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Tuesday, May 19, 2009
Health Contract Documents Sought
By Mike Gallagher
Journal Staff Writer
A federal grand jury has subpoenaed state procurement documents for a $1 billion behavioral health services contract that has been challenged by the losing company.
ValueOptions New Mexico is protesting the award of the state's behavioral health contract to OptumHealth of New Mexico, a subsidiary of UnitedHealth Care Inc.
Both companies retained consultants with close ties to Gov. Bill Richardson. ValueOptions hired Richardson's former chief of staff and campaign manager, Dave Contarino, and OptumHealth brought on Michael Stratton, a Denver political adviser to the governor during his presidential bid.
Contarino and Stratton were not paid to lobby state officials, only to advise their clients as they went through the procurement process. State officials involved have said they had little or no contact with either Contarino or Stratton.
ValueOptions has held the contract for the past four years, administering Medicaid for mental health providers and more than 60,000 people with a wide range of disabilities. It has employed 180 people to administer the program.
There are 16 state departments and agencies that are part of the state collaborative that awards the contract.
The grand jury is seeking all documents, including the specifications for the Request for Proposal, score sheets and cost proposals.
ValueOptions CEO Barbara Hill claimed earlier this year that the state's scoring system was changed to favor OptumHealth and penalize her company.
Hill said records obtained from the state show that the scores of individual evaluators were changed to increase OptumHealth's scores and lower ValueOptions' scores.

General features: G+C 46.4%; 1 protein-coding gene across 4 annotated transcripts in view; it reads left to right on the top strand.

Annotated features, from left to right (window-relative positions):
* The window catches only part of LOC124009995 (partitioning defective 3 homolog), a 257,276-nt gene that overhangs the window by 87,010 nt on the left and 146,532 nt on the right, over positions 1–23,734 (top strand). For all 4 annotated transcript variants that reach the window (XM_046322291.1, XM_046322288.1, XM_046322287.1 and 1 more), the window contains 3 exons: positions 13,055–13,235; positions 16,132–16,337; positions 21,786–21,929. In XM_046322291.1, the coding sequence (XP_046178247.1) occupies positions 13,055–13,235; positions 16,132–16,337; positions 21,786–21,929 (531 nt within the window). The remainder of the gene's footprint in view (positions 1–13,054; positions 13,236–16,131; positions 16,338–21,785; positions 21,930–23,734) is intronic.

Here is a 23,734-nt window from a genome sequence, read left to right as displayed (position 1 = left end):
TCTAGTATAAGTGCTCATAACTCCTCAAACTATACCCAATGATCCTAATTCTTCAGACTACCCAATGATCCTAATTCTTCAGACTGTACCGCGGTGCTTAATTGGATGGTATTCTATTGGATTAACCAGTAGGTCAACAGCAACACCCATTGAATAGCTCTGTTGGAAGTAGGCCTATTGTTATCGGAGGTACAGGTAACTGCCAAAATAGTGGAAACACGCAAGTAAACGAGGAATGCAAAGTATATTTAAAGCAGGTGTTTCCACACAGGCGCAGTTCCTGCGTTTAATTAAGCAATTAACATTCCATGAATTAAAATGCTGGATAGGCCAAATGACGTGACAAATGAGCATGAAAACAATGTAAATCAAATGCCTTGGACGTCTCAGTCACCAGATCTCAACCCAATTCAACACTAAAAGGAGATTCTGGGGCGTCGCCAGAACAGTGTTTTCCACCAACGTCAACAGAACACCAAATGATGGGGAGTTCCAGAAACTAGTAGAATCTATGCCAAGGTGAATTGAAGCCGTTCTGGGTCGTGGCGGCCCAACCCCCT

State officials have said the scoring was fair and OptumHealth's proposal to the state was far superior.
OptumHealth scored more than 150 points higher than ValueOptions. The third bidder, Magellan, trailed ValueOptions.
The subpoena was issued in April, and the state has until next week to respond.
Federal law enforcement officials had no comment.
Human Services Department spokeswoman Betina Gonzales McCracken said the department was responding to the request and was working with federal law enforcement to make sure the response is complete.
"I am not going to jeopardize any federal processes by commenting on a federal request for records," Gonzales McCracken said.
ValueOptions claimed that a series of decisions made the bid scoring unfair. Among them:
n The state decided at the last minute not to score the bidders' "qualifications and experience" as originally outlined in the Request for Proposal.
n The state did not follow the evaluation criteria laid out in the Request for Proposal.
n The state did not score the best and final offers from the companies as the Request for Proposal required.
The failure to score the cost proposals from OptumHealth's competitors bothered legislators because the state's budget shortfall was going to require cuts by all state agencies.
According to an internal HSD memo, members of the committee scoring OptumHealth's cost proposal were disturbed that it was higher than staff expected.
Ultimately, the staff decided to take OptumHealth to negotiations over costs.
The state never evaluated the ValueOptions cost proposal because OptumHealth had such a wide advantage on its proposal to administer services.
HSD Secretary Pamela Hyde and Department of Health Secretary Dr. Alfredo Vigil have said there was no impropriety in the scoring process. The state is planning for OptumHealth to take over administration of the behavioral health program on July 1, but there doesn't appear to be a timetable for ValueOptions' protest.